Their deaths would have been tragic beyond belief for the Day family.

Don Day’s name is inscribed on the Byford War Memorial.

 

WX14172 EVANS, Francis Clyde ‘Frank or Blue’ b. 25 June 1922 Leonora to parents Cliff and Ivy Lillian Evans.
He worked in the mines at Leonora as a supervisor and enlisted from there.
Frank enlisted 11 June 1941 and joined 2/4th MGB’s Reinforcements ‘E’ Company, Special Forces Battalion which was formed at Singapore.  He was promoted to Corporal on 7 Feb 1942 and wounded in action at Bukit Timah 13 Feb during a Japanese ambush when the Company suffered very high losses. Evans suffered a GSW to his left leg and was discharged to unit on 22 Feb 1942.

As a POW in Singapore Evans left by train to work on Burma-Thai Railway with ‘D’ Force Thailand V Battalion.  You can read about this Battalion which endured much illness and death.

 

WX7213 HADDEN, Gilbert Valentine (known as Gil, Bert or Boong) born Kalgoorlie 1908 to parents Gilbert (Snr) and Florence Hadden.  Bert enlisted same day at Hadfield 1 Aug 1940 and joined ‘D’ Company  14 Platoon under C.O. Lt Tompkins.
Hadden, Gilbert Valentine on Left.

 

Hadden had acquired a very dark complexion from his years prospecting and was given the nickname ‘Boong’ (which today we may find offensive, but at the time it was not). We discovered in the last few years Bert Hadden’s name has been incorrectly included in the list of indigenous soldiers of WA –  ‘Once Warriors’ a book by Janice James of Northam. Ms James was informed, however did not have plans to reprint.
As a POW in Singapore Hadden left by train for Thailand with ‘D’ Force S Battalion as did Hadfield below.  When the rail was completed Hadden was evacuated to Chungkai hospital and missed the selection for Japan.  He was later sent to Ubon Camp in Thailand from where he was recovered.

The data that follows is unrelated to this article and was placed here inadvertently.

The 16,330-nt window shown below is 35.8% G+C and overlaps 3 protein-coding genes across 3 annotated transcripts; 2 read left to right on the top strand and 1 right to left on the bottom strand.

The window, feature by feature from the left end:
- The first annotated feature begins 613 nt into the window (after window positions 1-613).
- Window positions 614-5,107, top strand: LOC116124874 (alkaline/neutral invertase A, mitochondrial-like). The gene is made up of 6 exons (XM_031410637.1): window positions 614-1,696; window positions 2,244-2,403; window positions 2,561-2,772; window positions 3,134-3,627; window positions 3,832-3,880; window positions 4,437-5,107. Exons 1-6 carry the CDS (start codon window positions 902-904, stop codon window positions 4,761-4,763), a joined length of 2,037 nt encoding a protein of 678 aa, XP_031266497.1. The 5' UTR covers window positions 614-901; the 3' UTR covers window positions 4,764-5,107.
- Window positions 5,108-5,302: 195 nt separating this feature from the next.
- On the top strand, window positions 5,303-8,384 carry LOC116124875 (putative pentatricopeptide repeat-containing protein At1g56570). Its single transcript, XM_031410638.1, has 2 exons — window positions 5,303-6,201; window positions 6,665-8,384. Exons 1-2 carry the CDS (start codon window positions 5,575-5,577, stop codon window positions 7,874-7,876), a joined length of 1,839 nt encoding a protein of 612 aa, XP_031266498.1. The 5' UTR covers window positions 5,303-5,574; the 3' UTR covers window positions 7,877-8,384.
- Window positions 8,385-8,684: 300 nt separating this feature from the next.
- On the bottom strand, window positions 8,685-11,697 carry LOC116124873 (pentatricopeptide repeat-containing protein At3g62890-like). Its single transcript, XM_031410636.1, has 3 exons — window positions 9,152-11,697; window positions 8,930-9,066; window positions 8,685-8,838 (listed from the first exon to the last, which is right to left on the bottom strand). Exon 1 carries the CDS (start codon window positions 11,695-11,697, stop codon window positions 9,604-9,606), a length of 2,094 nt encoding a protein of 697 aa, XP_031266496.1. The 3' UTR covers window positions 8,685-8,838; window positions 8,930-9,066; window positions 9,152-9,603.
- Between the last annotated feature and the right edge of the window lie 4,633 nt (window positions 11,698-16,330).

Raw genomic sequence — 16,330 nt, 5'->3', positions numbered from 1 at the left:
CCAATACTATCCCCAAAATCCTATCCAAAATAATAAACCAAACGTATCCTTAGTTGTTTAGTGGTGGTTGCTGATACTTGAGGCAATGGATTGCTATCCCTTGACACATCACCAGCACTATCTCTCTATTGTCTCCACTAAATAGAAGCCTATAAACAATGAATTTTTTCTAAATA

Gilbert Hadden’s cousin Lloyd Hadden also joined 2/4th.  Their fathers were brothers.

 

WX7246 HADFIELD, Ralph William Corporal born Leonora 1917 to parents Herbert Thomas & Nancy Teresa Hadfield. Ralph enlisted Leonora 1 Aug 1940 and later joined ‘C’ Company 10 Platoon under C.O. Lt Wilson as a rangetaker.

Hadfield left Singapore with ‘D’ Force Thailand, S Battalion to work on the Hellfire Pass cutting.
He worked at Tarsau, Kanu II, Hintok River Camp then back to Tarsau before being sent to Tamuang Camp where he was selected by Japanese as being fit to work in Japan with what became known as the Rashin Maru party.
Please read further about the extraordinary 70 day journey to Japan on Rashin Maru.
At the end of war Hadfield was recovered from Niihama Mine, Japan on 13 Sept 1945.
He sailed on HMAS Speaker from Manila to Sydney.  Read about the plight of Speaker having to wait outside Sydney Heads several days because the Wharfies were on strike.
Nihama Camp
Nihama Camp
L-R Back Row: Thomas Gibson, Albert Norton, “Cowboy” Matthews, Ralph Hadfield
Front Row: George Chatfield, Norm Thompson, Claude Dow, Andrew “Mick” Lambie.
WX7216 MAZZA, Angelo Enrico (Harry) Lieutenant was born Gwalia 1919 and was living and working Gwalia when he enlisted  1 Aug 1940 same date at Don Day.  Perhaps they travelled together to Claremont to enlist.  We will never know.
We also do not know which Platoon Mazza was in before being sent to Officer’s school with several other young men.  On return he was seconded to the newly formed ‘E’ Company, becoming Commanding Officer to No. 3 Platoon.
He was KIA south west Bukit Timah 12 Feb 1942 aged 22 years in a Japanese ambush with a large number of 2/4th from ‘E’ Company SRB  Please read about ‘E’  Company

 

The Mazza family included 4 or 5 sons and one daughter.
When Harry’s father died in 1930, his mother was left alone to raise her children all under the age of 16 years.
Below:  Mazza family store.  Abandoned in 1963.

 

 

Below:  Interior of miner’s cottage.  Note pressed iron used for walls.

Below:  Townsite

 

Below:  famous portrait of Herbert Hoover – who later in life became a well-known American as Head of FBI.

 

Below:  Managers House (Today is a B & B).  This is where Hoover resided.

 

 

 

 

 

 

 

WX7181 MUTTON, Charles enlisted Leonora 1 Aug 1940 and later joined 2/4th’s ‘B’ Company 8 Platoon under Commanding Officer Lt MacKinnon.
He was sent to Burma end of Burma-Thai Railway from Singapore and selected ‘fit’ by the Japanese to work in Japan with ‘Rakuyo’ Maru Party.  He lost his life when his POW transport ship ‘Rakuyo’ Maru was attacked by American submarines and sunk in the South China Sea.  He died 12 Sep 1944 aged 31 years.
His father had died in 1937 and 5 year old sister died earlier in an accident. The death of son Charles left just two members of the Mutton family – Mrs Bridget Mutton and son Arthur.

 

Mutton had been working at the Agnew Goldfields.
He was son to Arthur Stephen and Bridget Agnes Mutton born Perth 1913.